Mote explores new threat to Florida’s coral reefs

Exuberant colors and wildlife pull tourists to the Great Barrier Reef off of Australia and inspire trips to the Florida Keys.

While many are awestruck by the beauty, they don’t realize that coral is just as susceptible as we are to getting sick.

Viruses, pathogens and warming water all pose threats to coral reefs. And these risks are exacerbated by the latest and most chronic threat — ocean acidification.“The reef structure that has taken millennia to build slowly is dissolving,” said Erin Muller, program manager of Mote’s coral health and disease program.

Scientists from Guam, Cuba, Italy, Jordan and Israel gathered at Mote Marine’s education center last week to discuss the growing threat of ocean acidification for the world’s coral reefs. At panels and breakout sessions, they discussed the causes, impacts and possible remedies.

Increased carbon dioxide in the ocean is causing “osteoporosis of the sea,” which means calcium carbonate skeletons of coral and other mollusks are starting to dissolve, a Mote press release explained.

This makes coral more susceptible to “bleaching,” a process in which high temperature water causes the algae coral depends on for food to leave the coral’s tissue. This causes coral to die.

Five of the Caribbean’s 65 coral species were put on the threatened or endangered species list in the last year. Florida’s two main branching species, the kinds that help sustain reef structure, made the list in 2006.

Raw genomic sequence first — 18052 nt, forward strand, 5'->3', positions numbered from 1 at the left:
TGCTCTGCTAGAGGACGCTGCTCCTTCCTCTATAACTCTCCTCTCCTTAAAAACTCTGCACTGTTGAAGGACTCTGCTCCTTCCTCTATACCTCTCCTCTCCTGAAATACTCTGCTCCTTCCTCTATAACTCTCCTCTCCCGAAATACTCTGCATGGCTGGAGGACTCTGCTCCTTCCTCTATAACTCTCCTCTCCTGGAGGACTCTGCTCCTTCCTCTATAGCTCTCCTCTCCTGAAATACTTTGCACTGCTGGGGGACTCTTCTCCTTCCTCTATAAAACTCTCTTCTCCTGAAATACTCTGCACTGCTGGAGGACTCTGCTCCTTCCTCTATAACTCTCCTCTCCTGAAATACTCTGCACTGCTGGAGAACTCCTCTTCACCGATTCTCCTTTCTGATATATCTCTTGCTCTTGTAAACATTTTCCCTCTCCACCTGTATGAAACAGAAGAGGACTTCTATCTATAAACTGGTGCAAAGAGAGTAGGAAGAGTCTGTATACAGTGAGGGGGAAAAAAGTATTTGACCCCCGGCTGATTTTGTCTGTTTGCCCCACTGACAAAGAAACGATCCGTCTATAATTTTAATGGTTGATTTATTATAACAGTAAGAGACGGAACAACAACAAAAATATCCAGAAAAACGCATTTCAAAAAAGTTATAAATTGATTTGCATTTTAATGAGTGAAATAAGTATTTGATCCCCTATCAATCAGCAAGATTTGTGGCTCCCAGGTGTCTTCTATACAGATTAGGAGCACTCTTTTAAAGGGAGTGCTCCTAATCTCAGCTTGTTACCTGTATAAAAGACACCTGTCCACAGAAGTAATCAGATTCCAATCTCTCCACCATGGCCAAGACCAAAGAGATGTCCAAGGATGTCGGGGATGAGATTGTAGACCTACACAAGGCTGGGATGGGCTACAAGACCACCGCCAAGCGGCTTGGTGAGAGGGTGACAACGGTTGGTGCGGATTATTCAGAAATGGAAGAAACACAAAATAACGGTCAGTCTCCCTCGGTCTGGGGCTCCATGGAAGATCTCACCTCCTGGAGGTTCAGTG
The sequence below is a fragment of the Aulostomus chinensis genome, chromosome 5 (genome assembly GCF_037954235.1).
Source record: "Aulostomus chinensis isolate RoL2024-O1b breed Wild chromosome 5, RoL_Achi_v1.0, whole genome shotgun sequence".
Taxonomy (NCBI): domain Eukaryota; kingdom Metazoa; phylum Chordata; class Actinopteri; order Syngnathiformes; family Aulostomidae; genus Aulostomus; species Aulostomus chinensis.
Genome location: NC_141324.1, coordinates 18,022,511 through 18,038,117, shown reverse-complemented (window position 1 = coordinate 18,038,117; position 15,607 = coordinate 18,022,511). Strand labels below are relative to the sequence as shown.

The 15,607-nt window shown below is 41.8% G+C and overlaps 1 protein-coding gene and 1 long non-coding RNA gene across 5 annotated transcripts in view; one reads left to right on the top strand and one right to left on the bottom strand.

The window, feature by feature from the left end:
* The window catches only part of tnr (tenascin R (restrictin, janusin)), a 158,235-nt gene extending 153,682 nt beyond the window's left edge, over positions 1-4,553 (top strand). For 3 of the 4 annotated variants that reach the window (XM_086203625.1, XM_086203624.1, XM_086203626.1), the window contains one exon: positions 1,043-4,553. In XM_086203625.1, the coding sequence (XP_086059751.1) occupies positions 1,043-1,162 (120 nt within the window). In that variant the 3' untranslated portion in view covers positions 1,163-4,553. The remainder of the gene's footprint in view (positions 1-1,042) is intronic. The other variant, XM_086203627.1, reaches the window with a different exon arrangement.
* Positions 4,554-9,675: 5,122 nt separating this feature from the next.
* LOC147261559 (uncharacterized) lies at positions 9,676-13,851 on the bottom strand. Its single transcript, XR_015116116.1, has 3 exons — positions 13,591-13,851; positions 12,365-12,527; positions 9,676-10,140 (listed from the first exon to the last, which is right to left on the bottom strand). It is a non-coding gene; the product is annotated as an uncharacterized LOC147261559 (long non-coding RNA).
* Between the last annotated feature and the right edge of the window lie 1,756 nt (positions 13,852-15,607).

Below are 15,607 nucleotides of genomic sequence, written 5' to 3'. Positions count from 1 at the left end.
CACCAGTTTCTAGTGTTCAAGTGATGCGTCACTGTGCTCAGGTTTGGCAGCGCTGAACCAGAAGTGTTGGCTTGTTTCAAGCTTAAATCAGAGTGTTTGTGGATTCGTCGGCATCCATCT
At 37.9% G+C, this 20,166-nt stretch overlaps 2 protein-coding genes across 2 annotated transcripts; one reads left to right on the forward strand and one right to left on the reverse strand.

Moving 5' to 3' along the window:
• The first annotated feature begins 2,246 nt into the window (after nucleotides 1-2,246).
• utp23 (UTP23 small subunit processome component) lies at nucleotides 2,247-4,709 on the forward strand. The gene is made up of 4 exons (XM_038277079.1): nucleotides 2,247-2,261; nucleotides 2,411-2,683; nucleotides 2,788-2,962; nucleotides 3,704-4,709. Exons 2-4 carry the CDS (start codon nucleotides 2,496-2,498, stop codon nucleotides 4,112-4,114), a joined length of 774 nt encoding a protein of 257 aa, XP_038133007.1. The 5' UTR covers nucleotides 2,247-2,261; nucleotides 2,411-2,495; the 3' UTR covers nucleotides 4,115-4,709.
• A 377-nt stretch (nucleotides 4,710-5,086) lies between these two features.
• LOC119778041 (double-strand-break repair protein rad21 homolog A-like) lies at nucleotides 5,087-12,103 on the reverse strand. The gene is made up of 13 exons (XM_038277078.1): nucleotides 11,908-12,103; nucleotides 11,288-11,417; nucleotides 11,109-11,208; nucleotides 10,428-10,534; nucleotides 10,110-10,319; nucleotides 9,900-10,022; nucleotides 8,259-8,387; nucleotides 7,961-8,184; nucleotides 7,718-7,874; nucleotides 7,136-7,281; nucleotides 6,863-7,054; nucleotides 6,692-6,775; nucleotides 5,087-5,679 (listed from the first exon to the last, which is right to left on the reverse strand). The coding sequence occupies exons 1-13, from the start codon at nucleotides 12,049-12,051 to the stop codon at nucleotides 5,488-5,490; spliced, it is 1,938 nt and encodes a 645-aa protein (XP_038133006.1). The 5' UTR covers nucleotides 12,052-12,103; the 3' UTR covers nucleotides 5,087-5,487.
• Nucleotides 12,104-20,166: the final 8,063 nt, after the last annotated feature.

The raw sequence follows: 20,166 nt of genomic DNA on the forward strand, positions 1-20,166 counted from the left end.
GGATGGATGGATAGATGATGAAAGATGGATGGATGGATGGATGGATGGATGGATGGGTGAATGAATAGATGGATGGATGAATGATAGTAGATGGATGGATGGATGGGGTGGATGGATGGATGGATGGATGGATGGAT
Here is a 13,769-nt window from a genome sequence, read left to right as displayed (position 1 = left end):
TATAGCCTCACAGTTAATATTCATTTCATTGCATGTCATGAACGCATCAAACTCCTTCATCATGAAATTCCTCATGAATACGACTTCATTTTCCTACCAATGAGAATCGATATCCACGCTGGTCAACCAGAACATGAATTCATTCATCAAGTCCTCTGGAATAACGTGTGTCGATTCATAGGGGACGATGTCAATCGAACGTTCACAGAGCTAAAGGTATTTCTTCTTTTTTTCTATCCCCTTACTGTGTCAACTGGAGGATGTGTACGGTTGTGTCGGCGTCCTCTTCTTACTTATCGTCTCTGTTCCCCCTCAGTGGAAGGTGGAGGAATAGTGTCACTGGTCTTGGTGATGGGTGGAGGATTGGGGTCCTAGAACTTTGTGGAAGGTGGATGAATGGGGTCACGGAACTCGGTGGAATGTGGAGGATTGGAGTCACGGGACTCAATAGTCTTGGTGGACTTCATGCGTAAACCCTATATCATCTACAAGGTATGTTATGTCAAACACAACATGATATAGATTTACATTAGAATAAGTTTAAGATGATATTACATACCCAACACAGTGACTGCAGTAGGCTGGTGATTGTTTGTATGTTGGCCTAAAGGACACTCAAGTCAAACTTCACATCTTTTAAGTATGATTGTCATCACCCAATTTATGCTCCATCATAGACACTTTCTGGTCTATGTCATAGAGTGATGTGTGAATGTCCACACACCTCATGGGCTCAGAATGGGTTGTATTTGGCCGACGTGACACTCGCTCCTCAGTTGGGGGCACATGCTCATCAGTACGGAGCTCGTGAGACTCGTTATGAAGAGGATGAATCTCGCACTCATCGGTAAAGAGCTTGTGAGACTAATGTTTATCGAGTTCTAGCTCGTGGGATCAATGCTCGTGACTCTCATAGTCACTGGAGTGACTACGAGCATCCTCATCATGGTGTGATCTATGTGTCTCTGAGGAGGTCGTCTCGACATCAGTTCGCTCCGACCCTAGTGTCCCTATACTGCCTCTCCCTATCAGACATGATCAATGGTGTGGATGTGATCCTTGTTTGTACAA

Muller is among a team of Mote researchers studying resilient species of coral that may be better suited to survive ocean acidification and warming.

Coral is a source for novel medicines that could potentially fight cancer, Muller said. The reefs provide shoreline protection by absorbing wave energy and reducing erosion. Corals are also important biologically.

“They are the most divergent and productive ecosystem,” Muller said. “They are the homes for thousands and thousands of vertebrates and invertebrates.”

“You also need to be thinking about the yet-to-be-discovered drugs and products that can come from our coral reef and environment,” said Dr. Michael Crosby, Mote’s president and chief executive. “There are all of these untapped resources that are there.”

Florida’s great barrier reef tract, the third largest in the world, contributes about $6.3 billion to the state’s economy and more than 71,000 jobs, ranging from commercial fishing to recreational diving and ecotourism, Crosby said.

Mote is planning to build a new $5 million facility in the Keys to further focus its research on ocean acidification.

“Ocean acidification really hasn’t gotten the attention that I think it deserves,” Crosby said. “It’s very important to the marine environment and by extension to our economy and overall quality of life.”

Jessica Floum, Herald Tribune, 8 September 2015. Article.


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